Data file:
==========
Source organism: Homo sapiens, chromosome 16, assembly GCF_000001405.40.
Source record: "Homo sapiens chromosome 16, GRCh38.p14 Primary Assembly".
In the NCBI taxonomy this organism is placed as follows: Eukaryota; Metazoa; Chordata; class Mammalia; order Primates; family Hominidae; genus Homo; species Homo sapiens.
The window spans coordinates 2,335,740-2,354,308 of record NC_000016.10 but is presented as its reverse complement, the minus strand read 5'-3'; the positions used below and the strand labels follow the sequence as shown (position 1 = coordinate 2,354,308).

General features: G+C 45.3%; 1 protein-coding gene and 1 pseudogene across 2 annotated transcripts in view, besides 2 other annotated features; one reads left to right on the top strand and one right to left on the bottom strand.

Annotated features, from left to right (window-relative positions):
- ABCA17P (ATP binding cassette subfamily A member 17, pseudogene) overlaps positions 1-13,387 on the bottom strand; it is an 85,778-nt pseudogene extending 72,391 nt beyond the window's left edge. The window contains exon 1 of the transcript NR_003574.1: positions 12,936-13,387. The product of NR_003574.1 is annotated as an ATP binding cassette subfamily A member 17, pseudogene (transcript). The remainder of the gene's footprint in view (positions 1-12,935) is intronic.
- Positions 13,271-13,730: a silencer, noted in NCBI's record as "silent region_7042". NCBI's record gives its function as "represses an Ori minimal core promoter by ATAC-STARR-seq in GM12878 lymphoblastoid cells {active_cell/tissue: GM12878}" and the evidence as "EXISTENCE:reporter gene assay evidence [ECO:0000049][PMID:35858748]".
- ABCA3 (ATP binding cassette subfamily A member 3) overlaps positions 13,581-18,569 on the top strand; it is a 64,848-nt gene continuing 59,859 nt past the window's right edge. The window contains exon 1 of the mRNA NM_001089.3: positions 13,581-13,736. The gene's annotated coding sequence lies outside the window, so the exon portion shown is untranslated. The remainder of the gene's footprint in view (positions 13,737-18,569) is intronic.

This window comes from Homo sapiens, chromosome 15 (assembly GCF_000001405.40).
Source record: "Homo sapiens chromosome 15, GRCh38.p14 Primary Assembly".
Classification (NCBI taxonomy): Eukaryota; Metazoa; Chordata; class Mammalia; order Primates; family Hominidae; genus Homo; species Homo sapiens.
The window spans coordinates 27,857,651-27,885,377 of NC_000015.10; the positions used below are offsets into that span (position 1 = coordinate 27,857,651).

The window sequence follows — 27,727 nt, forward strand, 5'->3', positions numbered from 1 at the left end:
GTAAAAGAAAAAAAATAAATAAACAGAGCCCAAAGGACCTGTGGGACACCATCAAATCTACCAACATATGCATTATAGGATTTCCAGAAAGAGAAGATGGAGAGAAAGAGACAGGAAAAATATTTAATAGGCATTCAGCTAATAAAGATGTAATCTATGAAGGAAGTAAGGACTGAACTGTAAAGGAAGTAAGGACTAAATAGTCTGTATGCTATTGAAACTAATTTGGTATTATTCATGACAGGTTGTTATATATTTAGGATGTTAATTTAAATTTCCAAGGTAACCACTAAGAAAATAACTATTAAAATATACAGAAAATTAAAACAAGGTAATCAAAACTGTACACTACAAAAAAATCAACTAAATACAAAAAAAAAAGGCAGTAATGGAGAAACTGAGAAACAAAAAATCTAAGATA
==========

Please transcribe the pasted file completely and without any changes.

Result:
Source organism: Homo sapiens, chromosome 16, assembly GCF_000001405.40.
Source record: "Homo sapiens chromosome 16, GRCh38.p14 Primary Assembly".
In the NCBI taxonomy this organism is placed as follows: Eukaryota; Metazoa; Chordata; class Mammalia; order Primates; family Hominidae; genus Homo; species Homo sapiens.
The window spans coordinates 2,335,740-2,354,308 of record NC_000016.10 but is presented as its reverse complement, the minus strand read 5'-3'; the positions used below and the strand labels follow the sequence as shown (position 1 = coordinate 2,354,308).

General features: G+C 45.3%; 1 protein-coding gene and 1 pseudogene across 2 annotated transcripts in view, besides 2 other annotated features; one reads left to right on the top strand and one right to left on the bottom strand.

Annotated features, from left to right (window-relative positions):
- ABCA17P (ATP binding cassette subfamily A member 17, pseudogene) overlaps positions 1-13,387 on the bottom strand; it is an 85,778-nt pseudogene extending 72,391 nt beyond the window's left edge. The window contains exon 1 of the transcript NR_003574.1: positions 12,936-13,387. The product of NR_003574.1 is annotated as an ATP binding cassette subfamily A member 17, pseudogene (transcript). The remainder of the gene's footprint in view (positions 1-12,935) is intronic.
- Positions 13,271-13,730: a silencer, noted in NCBI's record as "silent region_7042". NCBI's record gives its function as "represses an Ori minimal core promoter by ATAC-STARR-seq in GM12878 lymphoblastoid cells {active_cell/tissue: GM12878}" and the evidence as "EXISTENCE:reporter gene assay evidence [ECO:0000049][PMID:35858748]".
- ABCA3 (ATP binding cassette subfamily A member 3) overlaps positions 13,581-18,569 on the top strand; it is a 64,848-nt gene continuing 59,859 nt past the window's right edge. The window contains exon 1 of the mRNA NM_001089.3: positions 13,581-13,736. The gene's annotated coding sequence lies outside the window, so the exon portion shown is untranslated. The remainder of the gene's footprint in view (positions 13,737-18,569) is intronic.

This window comes from Homo sapiens, chromosome 15 (assembly GCF_000001405.40).
Source record: "Homo sapiens chromosome 15, GRCh38.p14 Primary Assembly".
Classification (NCBI taxonomy): Eukaryota; Metazoa; Chordata; class Mammalia; order Primates; family Hominidae; genus Homo; species Homo sapiens.
The window spans coordinates 27,857,651-27,885,377 of NC_000015.10; the positions used below are offsets into that span (position 1 = coordinate 27,857,651).

The window sequence follows — 27,727 nt, forward strand, 5'->3', positions numbered from 1 at the left end:
GTAAAAGAAAAAAAATAAATAAACAGAGCCCAAAGGACCTGTGGGACACCATCAAATCTACCAACATATGCATTATAGGATTTCCAGAAAGAGAAGATGGAGAGAAAGAGACAGGAAAAATATTTAATAGGCATTCAGCTAATAAAGATGTAATCTATGAAGGAAGTAAGGACTGAACTGTAAAGGAAGTAAGGACTAAATAGTCTGTATGCTATTGAAACTAATTTGGTATTATTCATGACAGGTTGTTATATATTTAGGATGTTAATTTAAATTTCCAAGGTAACCACTAAGAAAATAACTATTAAAATATACAGAAAATTAAAACAAGGTAATCAAAACTGTACACTACAAAAAAATCAACTAAATACAAAAAAAAAAGGCAGTAATGGAGAAACTGAGAAACAAAAAATCTAAGATA